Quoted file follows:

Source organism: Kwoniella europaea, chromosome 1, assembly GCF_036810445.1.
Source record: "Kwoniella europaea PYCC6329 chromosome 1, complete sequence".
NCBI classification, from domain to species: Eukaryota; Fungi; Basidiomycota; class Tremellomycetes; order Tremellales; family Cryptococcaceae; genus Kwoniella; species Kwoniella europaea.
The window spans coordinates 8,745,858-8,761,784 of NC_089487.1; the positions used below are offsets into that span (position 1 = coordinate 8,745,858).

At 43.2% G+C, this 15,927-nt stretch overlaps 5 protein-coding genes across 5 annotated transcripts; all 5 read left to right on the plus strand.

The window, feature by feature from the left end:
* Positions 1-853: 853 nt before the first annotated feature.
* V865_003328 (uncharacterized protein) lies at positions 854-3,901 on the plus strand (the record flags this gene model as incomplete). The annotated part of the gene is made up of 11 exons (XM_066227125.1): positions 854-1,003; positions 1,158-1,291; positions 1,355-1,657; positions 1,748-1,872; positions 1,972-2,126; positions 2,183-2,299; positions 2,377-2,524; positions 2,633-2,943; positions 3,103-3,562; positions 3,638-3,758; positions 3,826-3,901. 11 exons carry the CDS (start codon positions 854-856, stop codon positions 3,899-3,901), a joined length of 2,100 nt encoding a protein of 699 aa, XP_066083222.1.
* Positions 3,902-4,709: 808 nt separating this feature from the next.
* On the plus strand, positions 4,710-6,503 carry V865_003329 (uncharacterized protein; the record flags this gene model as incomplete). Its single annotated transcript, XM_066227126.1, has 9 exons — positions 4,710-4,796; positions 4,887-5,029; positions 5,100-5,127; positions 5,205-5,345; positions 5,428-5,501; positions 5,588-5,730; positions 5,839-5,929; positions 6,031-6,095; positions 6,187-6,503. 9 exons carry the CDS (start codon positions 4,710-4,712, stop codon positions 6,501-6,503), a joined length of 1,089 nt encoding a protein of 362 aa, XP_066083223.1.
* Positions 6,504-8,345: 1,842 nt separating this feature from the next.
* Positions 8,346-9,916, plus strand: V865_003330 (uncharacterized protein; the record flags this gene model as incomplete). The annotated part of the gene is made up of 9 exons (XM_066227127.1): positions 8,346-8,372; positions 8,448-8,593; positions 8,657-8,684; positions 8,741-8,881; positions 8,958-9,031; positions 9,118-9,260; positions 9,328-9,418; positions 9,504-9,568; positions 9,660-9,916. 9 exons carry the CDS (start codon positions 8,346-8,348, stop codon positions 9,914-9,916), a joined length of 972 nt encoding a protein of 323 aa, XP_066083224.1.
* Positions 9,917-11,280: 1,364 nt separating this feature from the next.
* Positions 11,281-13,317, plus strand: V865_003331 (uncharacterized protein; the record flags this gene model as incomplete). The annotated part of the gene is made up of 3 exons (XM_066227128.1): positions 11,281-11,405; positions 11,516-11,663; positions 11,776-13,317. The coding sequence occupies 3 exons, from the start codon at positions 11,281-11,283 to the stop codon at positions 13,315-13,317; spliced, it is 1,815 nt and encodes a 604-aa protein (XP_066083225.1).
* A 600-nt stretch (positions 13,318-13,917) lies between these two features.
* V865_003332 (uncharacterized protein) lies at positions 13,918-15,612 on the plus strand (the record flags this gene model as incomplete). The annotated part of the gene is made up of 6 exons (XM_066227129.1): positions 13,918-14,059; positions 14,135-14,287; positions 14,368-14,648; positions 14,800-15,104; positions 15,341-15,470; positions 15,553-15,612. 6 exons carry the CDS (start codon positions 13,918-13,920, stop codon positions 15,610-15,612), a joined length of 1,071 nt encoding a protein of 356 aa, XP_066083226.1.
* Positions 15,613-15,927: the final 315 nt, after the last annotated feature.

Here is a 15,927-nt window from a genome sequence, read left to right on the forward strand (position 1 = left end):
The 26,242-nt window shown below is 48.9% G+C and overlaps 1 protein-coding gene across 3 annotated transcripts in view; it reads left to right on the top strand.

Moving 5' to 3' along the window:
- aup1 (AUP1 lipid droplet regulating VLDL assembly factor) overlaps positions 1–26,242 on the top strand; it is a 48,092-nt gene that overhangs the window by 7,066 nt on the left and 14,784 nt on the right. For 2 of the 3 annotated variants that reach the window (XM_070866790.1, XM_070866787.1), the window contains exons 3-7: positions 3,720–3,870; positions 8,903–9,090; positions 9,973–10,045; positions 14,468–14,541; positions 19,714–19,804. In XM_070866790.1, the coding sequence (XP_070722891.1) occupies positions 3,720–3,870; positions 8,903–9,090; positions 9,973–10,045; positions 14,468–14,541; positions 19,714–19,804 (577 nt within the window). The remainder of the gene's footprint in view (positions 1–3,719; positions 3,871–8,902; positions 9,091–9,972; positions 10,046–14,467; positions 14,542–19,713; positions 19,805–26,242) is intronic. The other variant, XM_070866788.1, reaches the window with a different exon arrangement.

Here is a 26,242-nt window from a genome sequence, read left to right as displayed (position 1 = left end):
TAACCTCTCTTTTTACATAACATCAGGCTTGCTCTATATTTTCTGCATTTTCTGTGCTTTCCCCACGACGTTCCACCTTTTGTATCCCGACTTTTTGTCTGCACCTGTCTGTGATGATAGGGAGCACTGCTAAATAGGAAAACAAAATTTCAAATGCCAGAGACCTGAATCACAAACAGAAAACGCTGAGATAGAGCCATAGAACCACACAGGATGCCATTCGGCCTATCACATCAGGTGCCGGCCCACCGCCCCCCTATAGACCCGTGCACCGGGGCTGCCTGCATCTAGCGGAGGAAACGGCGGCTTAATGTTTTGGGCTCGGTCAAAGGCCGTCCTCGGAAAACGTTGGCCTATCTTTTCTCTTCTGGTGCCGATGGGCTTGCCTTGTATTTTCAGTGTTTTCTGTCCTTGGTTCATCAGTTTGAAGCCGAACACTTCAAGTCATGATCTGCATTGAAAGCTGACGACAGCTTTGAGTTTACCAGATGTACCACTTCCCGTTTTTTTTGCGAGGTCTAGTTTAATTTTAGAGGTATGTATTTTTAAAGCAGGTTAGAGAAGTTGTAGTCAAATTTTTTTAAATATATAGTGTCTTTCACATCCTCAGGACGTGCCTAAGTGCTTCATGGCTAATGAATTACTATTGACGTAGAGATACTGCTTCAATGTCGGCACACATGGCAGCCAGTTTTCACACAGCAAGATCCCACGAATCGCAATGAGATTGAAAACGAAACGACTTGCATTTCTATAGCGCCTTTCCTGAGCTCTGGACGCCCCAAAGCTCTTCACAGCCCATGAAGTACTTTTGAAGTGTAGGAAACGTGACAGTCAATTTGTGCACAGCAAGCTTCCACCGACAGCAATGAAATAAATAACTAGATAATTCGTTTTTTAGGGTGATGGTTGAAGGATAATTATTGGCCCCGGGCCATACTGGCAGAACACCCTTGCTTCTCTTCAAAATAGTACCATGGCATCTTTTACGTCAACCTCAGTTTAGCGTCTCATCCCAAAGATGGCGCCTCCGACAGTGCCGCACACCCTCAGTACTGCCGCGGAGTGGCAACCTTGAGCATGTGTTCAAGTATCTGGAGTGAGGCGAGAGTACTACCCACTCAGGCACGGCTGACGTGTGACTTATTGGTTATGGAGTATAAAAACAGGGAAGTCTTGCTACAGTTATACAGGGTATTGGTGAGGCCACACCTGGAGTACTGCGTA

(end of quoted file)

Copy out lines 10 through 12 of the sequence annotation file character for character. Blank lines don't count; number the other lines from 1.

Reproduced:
* On the plus strand, positions 4,710-6,503 carry V865_003329 (uncharacterized protein; the record flags this gene model as incomplete). Its single annotated transcript, XM_066227126.1, has 9 exons — positions 4,710-4,796; positions 4,887-5,029; positions 5,100-5,127; positions 5,205-5,345; positions 5,428-5,501; positions 5,588-5,730; positions 5,839-5,929; positions 6,031-6,095; positions 6,187-6,503. 9 exons carry the CDS (start codon positions 4,710-4,712, stop codon positions 6,501-6,503), a joined length of 1,089 nt encoding a protein of 362 aa, XP_066083223.1.
* Positions 6,504-8,345: 1,842 nt separating this feature from the next.
* Positions 8,346-9,916, plus strand: V865_003330 (uncharacterized protein; the record flags this gene model as incomplete). The annotated part of the gene is made up of 9 exons (XM_066227127.1): positions 8,346-8,372; positions 8,448-8,593; positions 8,657-8,684; positions 8,741-8,881; positions 8,958-9,031; positions 9,118-9,260; positions 9,328-9,418; positions 9,504-9,568; positions 9,660-9,916. 9 exons carry the CDS (start codon positions 8,346-8,348, stop codon positions 9,914-9,916), a joined length of 972 nt encoding a protein of 323 aa, XP_066083224.1.